Does your trip to the Smokies involve multiple generations? Bringing two, three, or even four generations of family means finding activities everyone will enjoy together. A visit to the Great Smoky Mountains National Park definitely fits the bill. If you’ve got older adults, senior citizens, or group members with limited mobility, you’ll want to check out this list of hiking trails for seniors in the Smoky Mountains.
Sugarlands Nature Trail
The Sugarlands Nature Trail is easily recognized as the most accessible trail in the Great Smoky Mountains National Park. Not only does this trail have plenty of paved, level parking, it’s also paved! This 0.75 mile paved nature trail is a great fit for the whole family. This nature trail is not only a great trail for seniors, it’s also great for little ones in a stroller. The loop trail winds its way through a stand of trees, past a brick chimney. Take your time exploring here.
Step off the pavement and you can walk down to the bubbling stream. Back on the paved trail, approximately halfway through the paved loop, you’ll see evidence of our most famous resident. That’s right – there are black bear prints right in the concrete!
The loop trail continues around through the forest and brings you right back to your car. Spend an hour or half a day here. With plenty of benches, small side trails, and big trees, every member of your family will enjoy Sugarlands Nature Trail.
Any Quiet Walkway
Sure there are plenty of hiking trails to choose from in the Great Smoky Mountains National Park. Our best kept secret though? The Quiet Walkways. These trails are truly unique. Each of our 14 quiet walkways are easily accessible off a parking area. Simply look for the signs dotting the roadside throughout the park.
Quiet Walkways are not designated trails. You won’t find them on any map. Simply meander your way out as far as you wish before returning to your car. Typically these small, gentle trails are between a quarter and three quarters of a mile long. They’re perfect for getting out and stretching your legs while taking a scenic drive.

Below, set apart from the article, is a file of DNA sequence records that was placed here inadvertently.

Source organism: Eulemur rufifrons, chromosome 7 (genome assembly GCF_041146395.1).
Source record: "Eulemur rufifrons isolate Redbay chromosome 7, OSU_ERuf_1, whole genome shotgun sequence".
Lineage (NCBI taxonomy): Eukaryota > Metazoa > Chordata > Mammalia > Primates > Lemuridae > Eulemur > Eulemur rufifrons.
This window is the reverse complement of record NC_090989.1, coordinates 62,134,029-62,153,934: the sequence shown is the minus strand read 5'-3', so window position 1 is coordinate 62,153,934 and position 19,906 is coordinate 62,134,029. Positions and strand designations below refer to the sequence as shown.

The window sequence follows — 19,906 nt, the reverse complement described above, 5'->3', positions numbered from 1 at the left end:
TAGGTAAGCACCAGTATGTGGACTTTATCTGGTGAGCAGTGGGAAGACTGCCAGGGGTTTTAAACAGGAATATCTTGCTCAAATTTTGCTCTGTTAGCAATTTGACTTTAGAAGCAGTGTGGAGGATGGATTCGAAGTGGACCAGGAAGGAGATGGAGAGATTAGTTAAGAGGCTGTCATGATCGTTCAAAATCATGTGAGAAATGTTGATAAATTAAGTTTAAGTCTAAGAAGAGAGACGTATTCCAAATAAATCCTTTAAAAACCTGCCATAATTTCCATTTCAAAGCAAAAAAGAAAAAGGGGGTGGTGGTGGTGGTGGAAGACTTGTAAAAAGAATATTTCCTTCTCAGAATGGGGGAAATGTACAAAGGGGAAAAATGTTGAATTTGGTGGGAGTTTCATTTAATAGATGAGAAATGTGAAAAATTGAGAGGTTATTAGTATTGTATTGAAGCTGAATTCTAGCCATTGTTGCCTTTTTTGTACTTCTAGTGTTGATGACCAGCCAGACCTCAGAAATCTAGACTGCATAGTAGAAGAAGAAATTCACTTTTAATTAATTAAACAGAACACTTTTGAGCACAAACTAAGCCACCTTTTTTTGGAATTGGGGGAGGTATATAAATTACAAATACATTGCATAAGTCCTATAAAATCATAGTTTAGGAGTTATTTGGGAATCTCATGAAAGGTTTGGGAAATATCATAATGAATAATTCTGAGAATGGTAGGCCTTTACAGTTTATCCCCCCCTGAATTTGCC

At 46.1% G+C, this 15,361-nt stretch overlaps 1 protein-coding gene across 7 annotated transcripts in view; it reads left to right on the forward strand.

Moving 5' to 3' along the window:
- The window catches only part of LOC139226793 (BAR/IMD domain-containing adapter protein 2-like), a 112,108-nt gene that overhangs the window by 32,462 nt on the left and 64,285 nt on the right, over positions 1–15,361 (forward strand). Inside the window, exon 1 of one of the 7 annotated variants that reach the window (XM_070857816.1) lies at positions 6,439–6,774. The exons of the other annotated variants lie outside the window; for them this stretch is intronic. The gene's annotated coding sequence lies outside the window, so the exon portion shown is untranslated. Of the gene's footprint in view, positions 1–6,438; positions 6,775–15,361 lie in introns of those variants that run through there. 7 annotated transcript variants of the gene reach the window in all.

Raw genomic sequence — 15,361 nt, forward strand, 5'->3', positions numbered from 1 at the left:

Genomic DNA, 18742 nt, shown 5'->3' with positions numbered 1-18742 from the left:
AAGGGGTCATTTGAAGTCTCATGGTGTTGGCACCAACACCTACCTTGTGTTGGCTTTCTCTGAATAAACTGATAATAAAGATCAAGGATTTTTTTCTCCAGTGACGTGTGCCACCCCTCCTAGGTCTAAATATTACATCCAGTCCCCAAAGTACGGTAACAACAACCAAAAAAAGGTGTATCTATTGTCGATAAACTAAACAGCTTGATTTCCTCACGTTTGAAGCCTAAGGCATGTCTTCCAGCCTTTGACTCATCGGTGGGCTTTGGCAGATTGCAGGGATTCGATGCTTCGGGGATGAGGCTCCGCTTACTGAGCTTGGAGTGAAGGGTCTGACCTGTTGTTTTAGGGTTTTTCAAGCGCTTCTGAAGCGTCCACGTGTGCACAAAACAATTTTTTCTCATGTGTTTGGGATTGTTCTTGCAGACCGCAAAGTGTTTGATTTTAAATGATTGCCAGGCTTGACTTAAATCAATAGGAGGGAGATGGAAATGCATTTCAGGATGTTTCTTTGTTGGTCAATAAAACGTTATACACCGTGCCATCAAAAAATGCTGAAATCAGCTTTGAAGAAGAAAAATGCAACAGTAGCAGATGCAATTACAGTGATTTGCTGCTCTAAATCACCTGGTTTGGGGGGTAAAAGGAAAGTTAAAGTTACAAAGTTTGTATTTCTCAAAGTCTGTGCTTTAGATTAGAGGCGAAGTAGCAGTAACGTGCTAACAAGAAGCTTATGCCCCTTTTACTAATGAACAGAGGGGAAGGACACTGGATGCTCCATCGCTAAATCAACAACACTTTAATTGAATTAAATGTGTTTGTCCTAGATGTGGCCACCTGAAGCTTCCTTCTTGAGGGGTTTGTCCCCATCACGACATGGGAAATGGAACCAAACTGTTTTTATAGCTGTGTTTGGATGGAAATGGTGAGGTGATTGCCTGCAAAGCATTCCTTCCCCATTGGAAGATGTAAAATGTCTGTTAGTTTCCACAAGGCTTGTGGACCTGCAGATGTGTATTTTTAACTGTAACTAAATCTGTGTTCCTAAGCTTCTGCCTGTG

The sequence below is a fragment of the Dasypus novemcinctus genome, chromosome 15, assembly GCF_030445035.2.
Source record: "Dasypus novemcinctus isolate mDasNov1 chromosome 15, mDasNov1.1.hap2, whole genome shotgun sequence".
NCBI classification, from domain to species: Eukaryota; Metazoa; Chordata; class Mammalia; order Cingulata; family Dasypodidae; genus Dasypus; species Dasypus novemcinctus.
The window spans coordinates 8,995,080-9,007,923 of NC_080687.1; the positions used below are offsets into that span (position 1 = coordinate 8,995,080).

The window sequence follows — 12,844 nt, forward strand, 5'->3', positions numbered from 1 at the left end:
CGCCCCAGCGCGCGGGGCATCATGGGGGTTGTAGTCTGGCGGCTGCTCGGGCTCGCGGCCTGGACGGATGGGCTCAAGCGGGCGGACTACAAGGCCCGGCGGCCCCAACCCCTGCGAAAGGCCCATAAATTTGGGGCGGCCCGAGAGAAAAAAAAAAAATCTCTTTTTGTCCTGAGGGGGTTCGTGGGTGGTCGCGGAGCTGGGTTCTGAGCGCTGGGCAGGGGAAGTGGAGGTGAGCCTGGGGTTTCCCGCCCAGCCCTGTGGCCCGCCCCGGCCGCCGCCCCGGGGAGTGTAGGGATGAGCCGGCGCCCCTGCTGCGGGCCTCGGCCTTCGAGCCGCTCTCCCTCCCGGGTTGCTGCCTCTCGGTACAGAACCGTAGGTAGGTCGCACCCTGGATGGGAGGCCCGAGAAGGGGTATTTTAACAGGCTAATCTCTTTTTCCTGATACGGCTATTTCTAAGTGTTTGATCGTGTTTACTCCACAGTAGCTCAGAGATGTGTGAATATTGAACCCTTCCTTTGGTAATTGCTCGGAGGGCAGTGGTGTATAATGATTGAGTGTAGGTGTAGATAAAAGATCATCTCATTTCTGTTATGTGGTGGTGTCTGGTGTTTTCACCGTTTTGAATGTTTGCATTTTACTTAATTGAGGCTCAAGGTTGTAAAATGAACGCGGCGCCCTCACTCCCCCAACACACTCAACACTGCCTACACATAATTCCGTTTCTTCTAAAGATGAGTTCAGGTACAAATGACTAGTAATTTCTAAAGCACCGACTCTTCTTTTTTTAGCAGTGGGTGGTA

Dotted throughout the park, Quiet Walkways are easy to miss. Best of all, no matter when you visit the Smokies, you’ll typically have a Quiet Walkway all to yourself. These gentle trails are a great hiking trail for seniors or small kids. For more information about these lovely trails, check out the Hiking in the Smokies blog post.
Cataract Falls is at the top of nearly every list of trails families love. This well-graded hiking trail for seniors is located just behind the Sugarlands Visitor Center. There’s plenty of parking, bathrooms with running water, drink machines, and even a gift shop and museum. Sugarlands Visitor Center is a great place to spend half a day learning everything there is to know about the Great Smoky Mountains National Park.
If your family is ready for a little fresh air after touring this gorgeous building, simply head outside. Following the wide, graded path, you’ll stroll along a small stream. Not only is this trail easy to walk for all ages, you can take the whole family on a self-guided nature tour. Small informational signage in front of trees and plants teach you all about the beauty surrounding you.
After heading under a bridge, and up a small set of stairs, follow the nature trail back to Cataract Falls. Take plenty of photos and be sure to stay on trail. As tempting as it is for little ones, it’s never a good idea to climb up next to the falls. Return to your car the way you came, or by taking a detour past the Park Headquarters and returning to your car via the sidewalk.
The Gatlinburg Trail is not just a great walk for all generations. It’s also only one of two trails where dogs are allowed inside the park. If you’re bringing your four-legged family member on a pet-friendly vacation, you’ll definitely want to see this trail. The Gatlinburg Trail is wide and well-graded. If you’re looking for a stroller friendly hiking trail or a hiking trail for seniors you won’t want to miss it.